If you’re entering law school, the sooner you prepare for it, the better. The decisions that you may during your four years in undergraduate school can prepare you for law school. It’s also important to consider which courses, internships, and networking opportunities you’ll take on during this time including small things like register for the LSAT. Here are five ways you can prepare for the road to law school.
Understand Core 1L Subjects
Before you get into law school, you should learn and understand the required 1L material. It may be weird to learn the concepts that are covered during the first semester, but most prospective students opt to take a course that helps them prepare for the core 1L subjects.
The more you understand the material, the better you’ll do during your first semester. Grades are typically based on a forced curve. This means your performance will be compared to your peers.
Write a Thesis
Not only do law admission officers want to see if you understand the core 1L subjects, but they also want to know if you’ve conducted work based on your own research. This can make you better-suited for the long journey that lies ahead in law school. Your exams will typically take between three to eight hours since you’ll have access to course materials and notes.
You may even have to construct arguments like writing a thesis. Practice forming your own arguments by writing a thesis and working on a research project.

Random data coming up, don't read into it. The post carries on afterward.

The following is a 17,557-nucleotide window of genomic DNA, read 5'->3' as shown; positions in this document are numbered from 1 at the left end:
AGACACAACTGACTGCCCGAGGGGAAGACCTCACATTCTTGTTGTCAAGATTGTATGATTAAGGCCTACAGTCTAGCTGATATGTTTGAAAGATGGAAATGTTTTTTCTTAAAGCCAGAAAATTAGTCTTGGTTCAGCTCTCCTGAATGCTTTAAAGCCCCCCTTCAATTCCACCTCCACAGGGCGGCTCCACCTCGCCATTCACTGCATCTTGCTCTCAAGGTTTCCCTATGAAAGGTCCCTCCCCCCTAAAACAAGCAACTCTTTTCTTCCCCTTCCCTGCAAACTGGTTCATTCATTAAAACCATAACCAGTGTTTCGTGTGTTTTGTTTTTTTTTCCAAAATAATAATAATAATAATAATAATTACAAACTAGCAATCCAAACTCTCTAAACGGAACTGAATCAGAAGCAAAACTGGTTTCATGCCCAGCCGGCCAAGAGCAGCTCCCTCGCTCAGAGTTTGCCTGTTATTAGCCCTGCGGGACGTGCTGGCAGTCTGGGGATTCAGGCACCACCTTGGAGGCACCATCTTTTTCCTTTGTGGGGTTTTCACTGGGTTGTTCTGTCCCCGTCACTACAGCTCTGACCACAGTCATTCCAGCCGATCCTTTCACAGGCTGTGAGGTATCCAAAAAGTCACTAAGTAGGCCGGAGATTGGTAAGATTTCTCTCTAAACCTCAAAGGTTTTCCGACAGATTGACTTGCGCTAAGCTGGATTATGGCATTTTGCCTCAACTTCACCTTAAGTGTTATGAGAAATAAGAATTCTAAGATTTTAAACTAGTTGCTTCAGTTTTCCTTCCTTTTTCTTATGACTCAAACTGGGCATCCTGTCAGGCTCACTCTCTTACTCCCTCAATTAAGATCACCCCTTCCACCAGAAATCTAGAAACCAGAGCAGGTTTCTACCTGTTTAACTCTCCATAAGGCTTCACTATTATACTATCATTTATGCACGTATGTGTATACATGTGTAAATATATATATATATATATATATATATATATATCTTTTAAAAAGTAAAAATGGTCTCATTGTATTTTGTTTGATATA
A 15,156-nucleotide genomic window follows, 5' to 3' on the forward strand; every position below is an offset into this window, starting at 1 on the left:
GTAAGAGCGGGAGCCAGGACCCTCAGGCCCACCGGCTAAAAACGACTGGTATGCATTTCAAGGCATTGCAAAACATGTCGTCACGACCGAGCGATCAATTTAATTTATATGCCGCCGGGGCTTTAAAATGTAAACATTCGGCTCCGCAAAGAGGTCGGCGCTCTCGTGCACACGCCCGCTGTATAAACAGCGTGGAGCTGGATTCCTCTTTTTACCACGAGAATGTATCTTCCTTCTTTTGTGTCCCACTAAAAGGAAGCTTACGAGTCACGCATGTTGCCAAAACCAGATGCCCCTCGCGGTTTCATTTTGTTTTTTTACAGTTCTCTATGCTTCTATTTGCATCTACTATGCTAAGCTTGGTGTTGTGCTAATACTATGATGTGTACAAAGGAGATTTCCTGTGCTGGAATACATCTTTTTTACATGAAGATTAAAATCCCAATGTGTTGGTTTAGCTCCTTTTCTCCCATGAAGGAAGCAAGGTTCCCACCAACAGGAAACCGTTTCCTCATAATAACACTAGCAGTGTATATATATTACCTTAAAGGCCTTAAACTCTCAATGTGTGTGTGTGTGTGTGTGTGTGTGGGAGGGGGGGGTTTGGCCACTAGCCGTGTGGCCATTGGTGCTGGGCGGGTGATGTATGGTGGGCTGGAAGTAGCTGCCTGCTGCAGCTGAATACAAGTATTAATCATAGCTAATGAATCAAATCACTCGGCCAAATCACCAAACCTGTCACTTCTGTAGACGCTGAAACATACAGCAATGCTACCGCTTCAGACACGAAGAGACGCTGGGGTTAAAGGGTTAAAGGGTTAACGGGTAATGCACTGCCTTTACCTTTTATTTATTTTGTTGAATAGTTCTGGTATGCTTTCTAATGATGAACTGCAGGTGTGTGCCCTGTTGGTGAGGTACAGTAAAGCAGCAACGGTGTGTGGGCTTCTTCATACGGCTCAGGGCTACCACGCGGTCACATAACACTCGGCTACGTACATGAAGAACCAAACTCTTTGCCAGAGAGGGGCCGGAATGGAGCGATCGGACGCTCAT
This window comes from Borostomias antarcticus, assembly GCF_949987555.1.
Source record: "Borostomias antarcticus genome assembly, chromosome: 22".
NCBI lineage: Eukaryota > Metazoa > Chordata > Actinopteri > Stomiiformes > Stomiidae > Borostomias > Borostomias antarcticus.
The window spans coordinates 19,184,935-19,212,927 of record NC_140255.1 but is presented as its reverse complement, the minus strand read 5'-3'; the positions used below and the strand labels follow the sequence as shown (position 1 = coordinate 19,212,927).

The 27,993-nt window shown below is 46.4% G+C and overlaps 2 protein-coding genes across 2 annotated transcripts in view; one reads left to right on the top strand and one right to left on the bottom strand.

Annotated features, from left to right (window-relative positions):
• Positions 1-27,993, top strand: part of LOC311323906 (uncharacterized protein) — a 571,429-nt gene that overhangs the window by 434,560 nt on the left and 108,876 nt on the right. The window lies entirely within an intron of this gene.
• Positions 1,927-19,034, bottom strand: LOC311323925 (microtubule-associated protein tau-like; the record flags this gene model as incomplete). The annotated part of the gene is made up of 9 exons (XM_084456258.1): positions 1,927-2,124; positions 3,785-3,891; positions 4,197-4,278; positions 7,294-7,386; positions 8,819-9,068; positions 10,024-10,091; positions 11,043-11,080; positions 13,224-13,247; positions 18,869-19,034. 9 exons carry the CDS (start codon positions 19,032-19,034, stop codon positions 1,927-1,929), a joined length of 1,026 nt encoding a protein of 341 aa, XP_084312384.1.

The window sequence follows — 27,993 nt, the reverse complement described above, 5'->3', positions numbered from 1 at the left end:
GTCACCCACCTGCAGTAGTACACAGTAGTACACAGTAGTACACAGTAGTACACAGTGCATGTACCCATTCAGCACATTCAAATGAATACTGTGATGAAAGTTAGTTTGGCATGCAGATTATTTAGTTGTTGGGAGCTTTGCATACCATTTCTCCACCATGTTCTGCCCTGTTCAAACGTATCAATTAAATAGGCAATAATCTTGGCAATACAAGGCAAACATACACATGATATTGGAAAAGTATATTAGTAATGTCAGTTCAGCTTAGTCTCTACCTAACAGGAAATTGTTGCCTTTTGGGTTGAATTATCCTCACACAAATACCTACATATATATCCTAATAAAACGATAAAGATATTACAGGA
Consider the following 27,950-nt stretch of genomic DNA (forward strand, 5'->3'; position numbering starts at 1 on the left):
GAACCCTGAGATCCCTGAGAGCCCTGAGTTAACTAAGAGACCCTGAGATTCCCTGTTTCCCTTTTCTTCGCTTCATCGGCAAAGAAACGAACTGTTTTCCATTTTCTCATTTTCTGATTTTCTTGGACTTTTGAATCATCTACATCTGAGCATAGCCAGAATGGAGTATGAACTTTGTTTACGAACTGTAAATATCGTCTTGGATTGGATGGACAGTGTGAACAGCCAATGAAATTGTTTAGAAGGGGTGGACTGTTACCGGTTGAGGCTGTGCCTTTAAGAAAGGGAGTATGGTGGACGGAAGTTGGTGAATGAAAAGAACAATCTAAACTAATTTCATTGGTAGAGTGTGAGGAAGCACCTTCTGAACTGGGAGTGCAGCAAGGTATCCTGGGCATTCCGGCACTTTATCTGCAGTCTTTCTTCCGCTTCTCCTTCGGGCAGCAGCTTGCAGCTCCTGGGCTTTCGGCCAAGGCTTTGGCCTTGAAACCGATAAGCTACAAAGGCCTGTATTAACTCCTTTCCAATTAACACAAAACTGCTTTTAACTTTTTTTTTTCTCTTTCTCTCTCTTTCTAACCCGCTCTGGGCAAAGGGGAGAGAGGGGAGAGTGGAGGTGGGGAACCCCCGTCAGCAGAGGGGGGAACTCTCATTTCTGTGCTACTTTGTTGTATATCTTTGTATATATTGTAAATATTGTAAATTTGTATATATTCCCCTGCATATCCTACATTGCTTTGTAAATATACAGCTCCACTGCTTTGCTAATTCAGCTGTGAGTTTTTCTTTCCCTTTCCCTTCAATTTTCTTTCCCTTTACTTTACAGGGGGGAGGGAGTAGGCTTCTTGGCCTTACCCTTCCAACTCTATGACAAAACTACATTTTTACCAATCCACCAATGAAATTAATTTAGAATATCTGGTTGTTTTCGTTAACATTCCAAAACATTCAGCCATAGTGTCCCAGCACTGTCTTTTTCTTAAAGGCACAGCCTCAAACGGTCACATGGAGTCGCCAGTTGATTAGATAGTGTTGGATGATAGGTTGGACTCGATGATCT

Build Relationships With Professors
It’s important to establish relationships with your professors. You’re more likely to ask them for recommendations from the moment that you’re ready to enter law school. Building a relationship with them will allow you to get more out of your courses if you engage with them outside of school.
Don’t be the one who sits in the back of the class and hides from the professor. Make your voice heard. Discuss your progress with them throughout the semester so it won’t feel strange when you ask them for extra help.
Focus on Your Reading Skills
Not only should you strengthen your writing skills, but you should also work on improving your reading skills. You’re required to read a lot in law school. You may have to read hundreds of pages per week. While some students do away with the assigned reading, this isn’t a risk you should take. It’s important to learn and understand the concepts since you’re tested on them.
To get through this difficult process, take a speed-reading course. Most of the coursework involves absorbing the information quickly and efficiently. But it’s not required of you to read the material as fast as possible.
Get Advice from Current & Former Students
Both current students and recent graduates know about the experience better than anyone else. This advice will be more valuable than from former students who graduated 20 years or more ago since law school has changed a lot during the years. If you established any contacts or made any friends, then reach out to them. Thank them for their help and ask them if they have any additional advice.
You should also interview recent graduates that are in various roles. Speak with corporate lawyers, criminal justice lawyers, in-house counsel, prosecutors, public defenders, and JDS. Talk to JDS that have worked with banks, consulting companies, researching companies, and startups. This allows you to determine how much their day jobs different from their anticipated career trajectory.
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